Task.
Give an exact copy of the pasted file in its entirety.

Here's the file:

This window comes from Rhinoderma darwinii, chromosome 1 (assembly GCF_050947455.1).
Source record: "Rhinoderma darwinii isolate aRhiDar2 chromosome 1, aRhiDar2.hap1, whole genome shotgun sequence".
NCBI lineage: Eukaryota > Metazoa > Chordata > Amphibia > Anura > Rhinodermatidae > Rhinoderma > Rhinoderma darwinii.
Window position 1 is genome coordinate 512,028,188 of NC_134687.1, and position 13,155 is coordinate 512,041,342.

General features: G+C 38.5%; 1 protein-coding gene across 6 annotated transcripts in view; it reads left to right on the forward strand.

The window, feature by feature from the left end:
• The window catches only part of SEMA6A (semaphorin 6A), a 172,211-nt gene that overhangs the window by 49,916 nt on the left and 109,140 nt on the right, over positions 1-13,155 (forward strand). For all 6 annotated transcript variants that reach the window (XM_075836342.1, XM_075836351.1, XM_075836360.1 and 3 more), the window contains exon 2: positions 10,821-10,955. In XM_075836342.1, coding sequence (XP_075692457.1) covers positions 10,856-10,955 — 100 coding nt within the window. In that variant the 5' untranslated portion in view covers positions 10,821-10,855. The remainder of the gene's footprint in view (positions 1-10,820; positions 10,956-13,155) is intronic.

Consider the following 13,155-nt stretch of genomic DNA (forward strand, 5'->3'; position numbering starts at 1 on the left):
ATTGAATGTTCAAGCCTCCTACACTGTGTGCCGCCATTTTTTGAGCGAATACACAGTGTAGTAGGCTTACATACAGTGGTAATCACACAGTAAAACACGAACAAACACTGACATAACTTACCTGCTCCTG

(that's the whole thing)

This window comes from Rhinoderma darwinii, chromosome 1 (assembly GCF_050947455.1).
Source record: "Rhinoderma darwinii isolate aRhiDar2 chromosome 1, aRhiDar2.hap1, whole genome shotgun sequence".
NCBI lineage: Eukaryota > Metazoa > Chordata > Amphibia > Anura > Rhinodermatidae > Rhinoderma > Rhinoderma darwinii.
Window position 1 is genome coordinate 512,028,188 of NC_134687.1, and position 13,155 is coordinate 512,041,342.

General features: G+C 38.5%; 1 protein-coding gene across 6 annotated transcripts in view; it reads left to right on the forward strand.

The window, feature by feature from the left end:
• The window catches only part of SEMA6A (semaphorin 6A), a 172,211-nt gene that overhangs the window by 49,916 nt on the left and 109,140 nt on the right, over positions 1-13,155 (forward strand). For all 6 annotated transcript variants that reach the window (XM_075836342.1, XM_075836351.1, XM_075836360.1 and 3 more), the window contains exon 2: positions 10,821-10,955. In XM_075836342.1, coding sequence (XP_075692457.1) covers positions 10,856-10,955 — 100 coding nt within the window. In that variant the 5' untranslated portion in view covers positions 10,821-10,855. The remainder of the gene's footprint in view (positions 1-10,820; positions 10,956-13,155) is intronic.

Consider the following 13,155-nt stretch of genomic DNA (forward strand, 5'->3'; position numbering starts at 1 on the left):
ATTGAATGTTCAAGCCTCCTACACTGTGTGCCGCCATTTTTTGAGCGAATACACAGTGTAGTAGGCTTACATACAGTGGTAATCACACAGTAAAACACGAACAAACACTGACATAACTTACCTGCTCCTG